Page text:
Hello Writer Peeps,
As a child, I called my nephew “mentally retarded.” I adored Ronnie, and would never make fun of him. In the late 1960s and early ’70s, mentally retarded was polite. In time, he went from retarded to special, from Mongoloid to Down’s. And now we say a person with an intellectual disability and a person with Down syndrome.
This illustrates one of the biggest changes to American English in recent years: an emphasis on the person first. That is, we no longer define human beings by their descriptors. I’m not talking about Political Correctness. I’m talking about grammar.
Language evolves and adapts to social experiences, and we writers need to stay up-to-date. We can’t hold onto the language of our childhood, or even of last year, if we expect to write for today’s readers (unless you write historical fiction). Did you know, for example, that the official, Merriam-Webster definition of literally is now either “exactly,” “basically,” or “figuratively”? So if I said that the word means literally nothing, that is technically, but not exactly, correct.
It is no longer acceptable to call people names, even if no offense is intended. Do not refer to a person as autistic, a cripple, a gay, a deaf-mute, etc. Every publication uses a style guide, so check yours. Some of these labels are still in common usage, but are technically no longer correct.
Do not say: “He’s autistic.”
Say instead: “He has autism.”
(In the first sentence, He equals autistic, as if the label defines him. In the second sentence, autism is something he has, but it does not define him.)
Do not say: “The handicapped entrance is around the corner.”
Say instead: “The entrance for people using wheelchairs is around the corner.”
(The entrance is not handicapped. It is for people who have a specific need.)
Do not say: “A group of Catholics met in the park.”
Say instead: “A group of Catholic people met in the park.”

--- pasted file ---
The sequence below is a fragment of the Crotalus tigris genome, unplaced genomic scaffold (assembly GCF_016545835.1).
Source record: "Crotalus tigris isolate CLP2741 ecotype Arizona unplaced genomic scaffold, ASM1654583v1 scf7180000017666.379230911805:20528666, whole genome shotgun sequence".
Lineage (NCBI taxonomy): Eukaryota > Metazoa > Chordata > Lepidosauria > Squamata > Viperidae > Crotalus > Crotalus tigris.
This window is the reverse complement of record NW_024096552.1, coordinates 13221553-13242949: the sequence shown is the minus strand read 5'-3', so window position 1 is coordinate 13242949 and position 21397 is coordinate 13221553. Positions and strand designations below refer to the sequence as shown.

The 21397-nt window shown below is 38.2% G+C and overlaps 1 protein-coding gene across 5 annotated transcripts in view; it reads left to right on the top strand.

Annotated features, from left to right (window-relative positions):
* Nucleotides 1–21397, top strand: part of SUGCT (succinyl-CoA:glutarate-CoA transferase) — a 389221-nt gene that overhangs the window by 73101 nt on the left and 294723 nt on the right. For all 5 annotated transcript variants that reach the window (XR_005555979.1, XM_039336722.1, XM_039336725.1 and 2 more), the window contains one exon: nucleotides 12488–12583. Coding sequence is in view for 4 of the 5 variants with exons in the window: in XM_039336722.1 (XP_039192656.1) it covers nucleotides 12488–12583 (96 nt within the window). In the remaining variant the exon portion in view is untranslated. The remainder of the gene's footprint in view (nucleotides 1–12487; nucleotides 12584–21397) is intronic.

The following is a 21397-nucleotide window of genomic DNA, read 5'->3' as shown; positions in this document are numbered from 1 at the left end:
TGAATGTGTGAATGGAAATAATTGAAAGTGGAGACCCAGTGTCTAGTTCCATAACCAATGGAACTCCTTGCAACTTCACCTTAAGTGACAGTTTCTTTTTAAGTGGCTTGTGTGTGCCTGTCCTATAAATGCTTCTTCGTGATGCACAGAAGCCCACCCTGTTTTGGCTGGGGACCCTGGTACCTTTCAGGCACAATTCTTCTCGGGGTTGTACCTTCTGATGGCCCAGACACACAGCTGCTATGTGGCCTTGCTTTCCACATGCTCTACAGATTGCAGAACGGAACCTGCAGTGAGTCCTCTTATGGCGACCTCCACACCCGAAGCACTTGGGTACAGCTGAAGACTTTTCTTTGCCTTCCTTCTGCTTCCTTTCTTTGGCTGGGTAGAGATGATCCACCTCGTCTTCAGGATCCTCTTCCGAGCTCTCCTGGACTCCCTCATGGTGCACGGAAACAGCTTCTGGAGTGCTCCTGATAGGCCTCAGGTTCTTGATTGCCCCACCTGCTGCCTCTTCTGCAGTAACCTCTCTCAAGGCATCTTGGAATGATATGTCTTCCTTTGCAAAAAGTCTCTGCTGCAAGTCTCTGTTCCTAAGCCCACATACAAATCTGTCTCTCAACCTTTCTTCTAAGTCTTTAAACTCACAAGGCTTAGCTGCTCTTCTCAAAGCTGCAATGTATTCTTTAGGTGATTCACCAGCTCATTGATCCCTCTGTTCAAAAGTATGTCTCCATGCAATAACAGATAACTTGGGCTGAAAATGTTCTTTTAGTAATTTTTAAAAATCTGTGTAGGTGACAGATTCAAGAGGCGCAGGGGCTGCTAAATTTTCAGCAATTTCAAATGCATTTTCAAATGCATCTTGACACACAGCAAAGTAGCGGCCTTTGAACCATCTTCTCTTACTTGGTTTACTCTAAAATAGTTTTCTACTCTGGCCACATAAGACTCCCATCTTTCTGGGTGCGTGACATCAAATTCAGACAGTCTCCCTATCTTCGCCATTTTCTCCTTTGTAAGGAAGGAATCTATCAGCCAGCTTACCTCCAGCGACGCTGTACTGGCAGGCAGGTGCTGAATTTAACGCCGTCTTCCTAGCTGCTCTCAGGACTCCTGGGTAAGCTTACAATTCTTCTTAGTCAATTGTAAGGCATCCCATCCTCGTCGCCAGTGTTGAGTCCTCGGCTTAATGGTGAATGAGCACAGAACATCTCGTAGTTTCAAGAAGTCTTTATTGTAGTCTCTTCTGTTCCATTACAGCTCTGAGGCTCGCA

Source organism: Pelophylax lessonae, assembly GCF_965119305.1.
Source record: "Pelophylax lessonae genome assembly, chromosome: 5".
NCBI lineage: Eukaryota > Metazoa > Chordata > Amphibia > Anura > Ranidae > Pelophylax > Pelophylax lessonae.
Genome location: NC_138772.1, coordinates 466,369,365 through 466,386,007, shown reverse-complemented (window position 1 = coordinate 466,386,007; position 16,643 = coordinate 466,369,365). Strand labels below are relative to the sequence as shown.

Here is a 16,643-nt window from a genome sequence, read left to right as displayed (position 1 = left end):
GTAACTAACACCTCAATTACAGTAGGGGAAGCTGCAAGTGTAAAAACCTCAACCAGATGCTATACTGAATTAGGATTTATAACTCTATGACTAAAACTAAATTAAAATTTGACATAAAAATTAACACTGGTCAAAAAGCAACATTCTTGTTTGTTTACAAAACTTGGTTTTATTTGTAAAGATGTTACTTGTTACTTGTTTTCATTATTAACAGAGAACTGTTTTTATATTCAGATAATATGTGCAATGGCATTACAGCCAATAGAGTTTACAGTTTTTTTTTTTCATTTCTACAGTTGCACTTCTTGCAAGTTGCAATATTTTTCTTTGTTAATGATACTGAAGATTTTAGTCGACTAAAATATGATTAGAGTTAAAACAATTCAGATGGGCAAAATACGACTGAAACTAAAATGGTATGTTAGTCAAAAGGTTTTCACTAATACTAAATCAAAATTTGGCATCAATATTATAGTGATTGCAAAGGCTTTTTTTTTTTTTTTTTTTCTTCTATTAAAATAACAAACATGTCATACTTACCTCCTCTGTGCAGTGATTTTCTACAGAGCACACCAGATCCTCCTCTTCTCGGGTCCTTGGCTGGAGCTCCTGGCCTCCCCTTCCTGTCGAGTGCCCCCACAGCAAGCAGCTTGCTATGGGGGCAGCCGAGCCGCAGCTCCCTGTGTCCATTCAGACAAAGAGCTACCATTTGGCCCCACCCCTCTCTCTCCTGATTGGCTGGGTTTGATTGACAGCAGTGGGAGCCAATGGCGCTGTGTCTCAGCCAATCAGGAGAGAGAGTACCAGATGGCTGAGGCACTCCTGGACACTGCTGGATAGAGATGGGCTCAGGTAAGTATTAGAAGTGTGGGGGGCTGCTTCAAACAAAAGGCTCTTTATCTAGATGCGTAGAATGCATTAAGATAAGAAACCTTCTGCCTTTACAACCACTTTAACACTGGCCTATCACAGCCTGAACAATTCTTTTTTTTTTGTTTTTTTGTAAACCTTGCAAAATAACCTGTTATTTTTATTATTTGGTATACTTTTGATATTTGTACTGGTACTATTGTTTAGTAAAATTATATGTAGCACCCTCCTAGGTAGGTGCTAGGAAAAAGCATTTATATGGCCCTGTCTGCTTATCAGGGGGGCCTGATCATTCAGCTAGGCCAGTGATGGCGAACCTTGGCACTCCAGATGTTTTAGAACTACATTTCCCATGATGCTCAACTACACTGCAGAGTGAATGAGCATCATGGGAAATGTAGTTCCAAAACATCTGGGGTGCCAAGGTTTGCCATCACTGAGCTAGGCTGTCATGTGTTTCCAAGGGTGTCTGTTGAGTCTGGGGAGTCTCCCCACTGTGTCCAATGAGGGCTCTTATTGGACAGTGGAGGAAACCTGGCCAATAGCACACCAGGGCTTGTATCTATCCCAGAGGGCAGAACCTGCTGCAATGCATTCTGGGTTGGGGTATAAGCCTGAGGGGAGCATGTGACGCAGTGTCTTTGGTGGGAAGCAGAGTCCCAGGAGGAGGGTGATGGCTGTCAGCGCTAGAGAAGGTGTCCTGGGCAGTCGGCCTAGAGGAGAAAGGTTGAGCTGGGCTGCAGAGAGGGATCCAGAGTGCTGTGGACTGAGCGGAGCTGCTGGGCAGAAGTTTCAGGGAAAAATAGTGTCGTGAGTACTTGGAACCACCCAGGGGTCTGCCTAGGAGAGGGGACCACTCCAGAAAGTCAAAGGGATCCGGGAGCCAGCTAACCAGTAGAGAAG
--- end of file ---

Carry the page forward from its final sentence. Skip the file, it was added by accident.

(In the first sentence, the group is defined only by their religion. In the second sentence, Catholic is used a descriptor for people.)
Do not say: “This wedding chapel welcomes gays.”
Say instead: “This wedding chapel welcomes gay couples.”
(Using gay as an adjective describing couples, rather than as a direct object, emphasizes people, rather than sexuality.)
Do not say: “Braille is a tool for the blind.”
Say instead: “Braille is a tool for blind people.” (or …people with visual impairment.)
(Same as above. Use the descriptor blind as an adjective, and emphasize people.)
Do not say: “the learning disabled”
Say instead: “those who have been diagnosed with a learning disability”
You get it, right? People come first–not necessarily in word order, but in importance. This applies to anybody who may be discriminated against or slighted because of stereotyping of their sex, gender, social status, race, religion, sexual orientation, disability, or physical characteristics, among others.
EXCEPTIONS TO THE RULE
- Descriptive job titles For example, it is acceptable to say, “Firefighters arrived at the scene just in time,” or “The server brought our food quickly.”
- When bias is central to the writing Especially in fiction, but sometimes in non-fiction, bias is central to the meaning. It is not grammatically incorrect to include biased language when you are specifically trying to convey bias.
One last word of advice comes from the Chicago Manual of Style. “What you should strive for—if you want readers to focus on your ideas and not on the political subtext—is a style that doesn’t even hint at the issue.” (CMOS 5.224)
Are you keeping up with America’s ever-changing English? What changes have you seen? What expressions do you wish had stayed the same? Are these changes literally blowing your mind? Let us know how you feel in the comments. We’re all in this together.